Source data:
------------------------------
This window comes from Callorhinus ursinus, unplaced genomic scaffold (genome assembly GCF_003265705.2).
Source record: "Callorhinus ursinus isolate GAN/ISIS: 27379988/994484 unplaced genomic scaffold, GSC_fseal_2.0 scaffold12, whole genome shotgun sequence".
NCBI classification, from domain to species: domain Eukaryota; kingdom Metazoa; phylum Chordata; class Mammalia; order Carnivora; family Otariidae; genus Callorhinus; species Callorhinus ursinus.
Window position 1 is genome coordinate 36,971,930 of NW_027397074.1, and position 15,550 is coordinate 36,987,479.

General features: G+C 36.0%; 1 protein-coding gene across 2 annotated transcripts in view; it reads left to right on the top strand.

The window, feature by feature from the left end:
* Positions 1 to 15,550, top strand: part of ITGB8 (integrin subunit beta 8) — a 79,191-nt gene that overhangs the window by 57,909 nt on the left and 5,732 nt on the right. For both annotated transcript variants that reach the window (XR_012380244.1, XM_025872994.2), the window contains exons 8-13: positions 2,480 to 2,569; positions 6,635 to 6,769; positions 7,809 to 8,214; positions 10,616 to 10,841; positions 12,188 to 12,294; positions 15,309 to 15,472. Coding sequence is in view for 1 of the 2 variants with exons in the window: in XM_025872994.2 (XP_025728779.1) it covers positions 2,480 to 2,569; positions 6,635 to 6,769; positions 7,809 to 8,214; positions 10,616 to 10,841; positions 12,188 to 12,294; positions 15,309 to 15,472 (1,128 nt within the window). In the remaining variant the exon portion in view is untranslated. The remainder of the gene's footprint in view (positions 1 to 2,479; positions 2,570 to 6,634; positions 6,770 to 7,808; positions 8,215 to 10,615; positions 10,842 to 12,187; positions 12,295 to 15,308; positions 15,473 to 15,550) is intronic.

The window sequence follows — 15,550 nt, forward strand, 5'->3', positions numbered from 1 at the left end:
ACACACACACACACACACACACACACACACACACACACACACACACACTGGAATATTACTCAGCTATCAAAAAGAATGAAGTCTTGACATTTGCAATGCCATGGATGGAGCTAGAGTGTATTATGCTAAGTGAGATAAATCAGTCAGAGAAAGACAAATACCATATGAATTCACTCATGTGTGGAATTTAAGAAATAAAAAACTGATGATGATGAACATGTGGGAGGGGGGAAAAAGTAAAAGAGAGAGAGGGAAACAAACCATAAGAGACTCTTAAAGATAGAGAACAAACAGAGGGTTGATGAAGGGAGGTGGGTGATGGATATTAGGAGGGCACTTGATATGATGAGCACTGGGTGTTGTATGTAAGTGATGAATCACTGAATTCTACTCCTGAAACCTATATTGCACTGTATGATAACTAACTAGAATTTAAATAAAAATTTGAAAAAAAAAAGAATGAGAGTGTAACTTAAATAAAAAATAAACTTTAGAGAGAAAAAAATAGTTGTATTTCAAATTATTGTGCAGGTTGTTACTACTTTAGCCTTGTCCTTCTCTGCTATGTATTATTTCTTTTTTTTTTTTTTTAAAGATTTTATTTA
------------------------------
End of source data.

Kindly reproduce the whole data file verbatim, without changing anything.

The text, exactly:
This window comes from Callorhinus ursinus, unplaced genomic scaffold (genome assembly GCF_003265705.2).
Source record: "Callorhinus ursinus isolate GAN/ISIS: 27379988/994484 unplaced genomic scaffold, GSC_fseal_2.0 scaffold12, whole genome shotgun sequence".
NCBI classification, from domain to species: domain Eukaryota; kingdom Metazoa; phylum Chordata; class Mammalia; order Carnivora; family Otariidae; genus Callorhinus; species Callorhinus ursinus.
Window position 1 is genome coordinate 36,971,930 of NW_027397074.1, and position 15,550 is coordinate 36,987,479.

General features: G+C 36.0%; 1 protein-coding gene across 2 annotated transcripts in view; it reads left to right on the top strand.

The window, feature by feature from the left end:
* Positions 1 to 15,550, top strand: part of ITGB8 (integrin subunit beta 8) — a 79,191-nt gene that overhangs the window by 57,909 nt on the left and 5,732 nt on the right. For both annotated transcript variants that reach the window (XR_012380244.1, XM_025872994.2), the window contains exons 8-13: positions 2,480 to 2,569; positions 6,635 to 6,769; positions 7,809 to 8,214; positions 10,616 to 10,841; positions 12,188 to 12,294; positions 15,309 to 15,472. Coding sequence is in view for 1 of the 2 variants with exons in the window: in XM_025872994.2 (XP_025728779.1) it covers positions 2,480 to 2,569; positions 6,635 to 6,769; positions 7,809 to 8,214; positions 10,616 to 10,841; positions 12,188 to 12,294; positions 15,309 to 15,472 (1,128 nt within the window). In the remaining variant the exon portion in view is untranslated. The remainder of the gene's footprint in view (positions 1 to 2,479; positions 2,570 to 6,634; positions 6,770 to 7,808; positions 8,215 to 10,615; positions 10,842 to 12,187; positions 12,295 to 15,308; positions 15,473 to 15,550) is intronic.

The window sequence follows — 15,550 nt, forward strand, 5'->3', positions numbered from 1 at the left end:
ACACACACACACACACACACACACACACACACACACACACACACACACTGGAATATTACTCAGCTATCAAAAAGAATGAAGTCTTGACATTTGCAATGCCATGGATGGAGCTAGAGTGTATTATGCTAAGTGAGATAAATCAGTCAGAGAAAGACAAATACCATATGAATTCACTCATGTGTGGAATTTAAGAAATAAAAAACTGATGATGATGAACATGTGGGAGGGGGGAAAAAGTAAAAGAGAGAGAGGGAAACAAACCATAAGAGACTCTTAAAGATAGAGAACAAACAGAGGGTTGATGAAGGGAGGTGGGTGATGGATATTAGGAGGGCACTTGATATGATGAGCACTGGGTGTTGTATGTAAGTGATGAATCACTGAATTCTACTCCTGAAACCTATATTGCACTGTATGATAACTAACTAGAATTTAAATAAAAATTTGAAAAAAAAAAGAATGAGAGTGTAACTTAAATAAAAAATAAACTTTAGAGAGAAAAAAATAGTTGTATTTCAAATTATTGTGCAGGTTGTTACTACTTTAGCCTTGTCCTTCTCTGCTATGTATTATTTCTTTTTTTTTTTTTTTAAAGATTTTATTTA